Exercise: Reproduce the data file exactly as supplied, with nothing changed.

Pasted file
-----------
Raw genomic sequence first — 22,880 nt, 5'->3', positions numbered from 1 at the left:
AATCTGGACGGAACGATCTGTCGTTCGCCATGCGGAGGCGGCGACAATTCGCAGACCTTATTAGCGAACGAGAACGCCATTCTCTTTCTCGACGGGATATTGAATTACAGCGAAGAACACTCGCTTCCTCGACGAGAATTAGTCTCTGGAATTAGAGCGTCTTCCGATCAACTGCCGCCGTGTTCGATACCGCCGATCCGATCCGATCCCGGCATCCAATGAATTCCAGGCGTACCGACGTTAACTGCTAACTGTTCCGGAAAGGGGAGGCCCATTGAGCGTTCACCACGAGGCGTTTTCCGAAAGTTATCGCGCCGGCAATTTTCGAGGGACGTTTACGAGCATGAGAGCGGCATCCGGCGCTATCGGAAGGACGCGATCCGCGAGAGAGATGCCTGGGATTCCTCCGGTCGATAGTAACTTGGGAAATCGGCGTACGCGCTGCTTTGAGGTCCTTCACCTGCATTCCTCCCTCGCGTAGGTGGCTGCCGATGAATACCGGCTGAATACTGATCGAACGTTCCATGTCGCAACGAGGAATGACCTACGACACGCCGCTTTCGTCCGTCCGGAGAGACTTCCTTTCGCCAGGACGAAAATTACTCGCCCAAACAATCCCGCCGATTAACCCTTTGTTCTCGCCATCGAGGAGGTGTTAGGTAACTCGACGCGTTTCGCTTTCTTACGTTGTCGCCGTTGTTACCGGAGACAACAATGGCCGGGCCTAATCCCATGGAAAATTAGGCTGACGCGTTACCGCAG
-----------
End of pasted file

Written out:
Raw genomic sequence first — 22,880 nt, 5'->3', positions numbered from 1 at the left:
AATCTGGACGGAACGATCTGTCGTTCGCCATGCGGAGGCGGCGACAATTCGCAGACCTTATTAGCGAACGAGAACGCCATTCTCTTTCTCGACGGGATATTGAATTACAGCGAAGAACACTCGCTTCCTCGACGAGAATTAGTCTCTGGAATTAGAGCGTCTTCCGATCAACTGCCGCCGTGTTCGATACCGCCGATCCGATCCGATCCCGGCATCCAATGAATTCCAGGCGTACCGACGTTAACTGCTAACTGTTCCGGAAAGGGGAGGCCCATTGAGCGTTCACCACGAGGCGTTTTCCGAAAGTTATCGCGCCGGCAATTTTCGAGGGACGTTTACGAGCATGAGAGCGGCATCCGGCGCTATCGGAAGGACGCGATCCGCGAGAGAGATGCCTGGGATTCCTCCGGTCGATAGTAACTTGGGAAATCGGCGTACGCGCTGCTTTGAGGTCCTTCACCTGCATTCCTCCCTCGCGTAGGTGGCTGCCGATGAATACCGGCTGAATACTGATCGAACGTTCCATGTCGCAACGAGGAATGACCTACGACACGCCGCTTTCGTCCGTCCGGAGAGACTTCCTTTCGCCAGGACGAAAATTACTCGCCCAAACAATCCCGCCGATTAACCCTTTGTTCTCGCCATCGAGGAGGTGTTAGGTAACTCGACGCGTTTCGCTTTCTTACGTTGTCGCCGTTGTTACCGGAGACAACAATGGCCGGGCCTAATCCCATGGAAAATTAGGCTGACGCGTTACCGCAG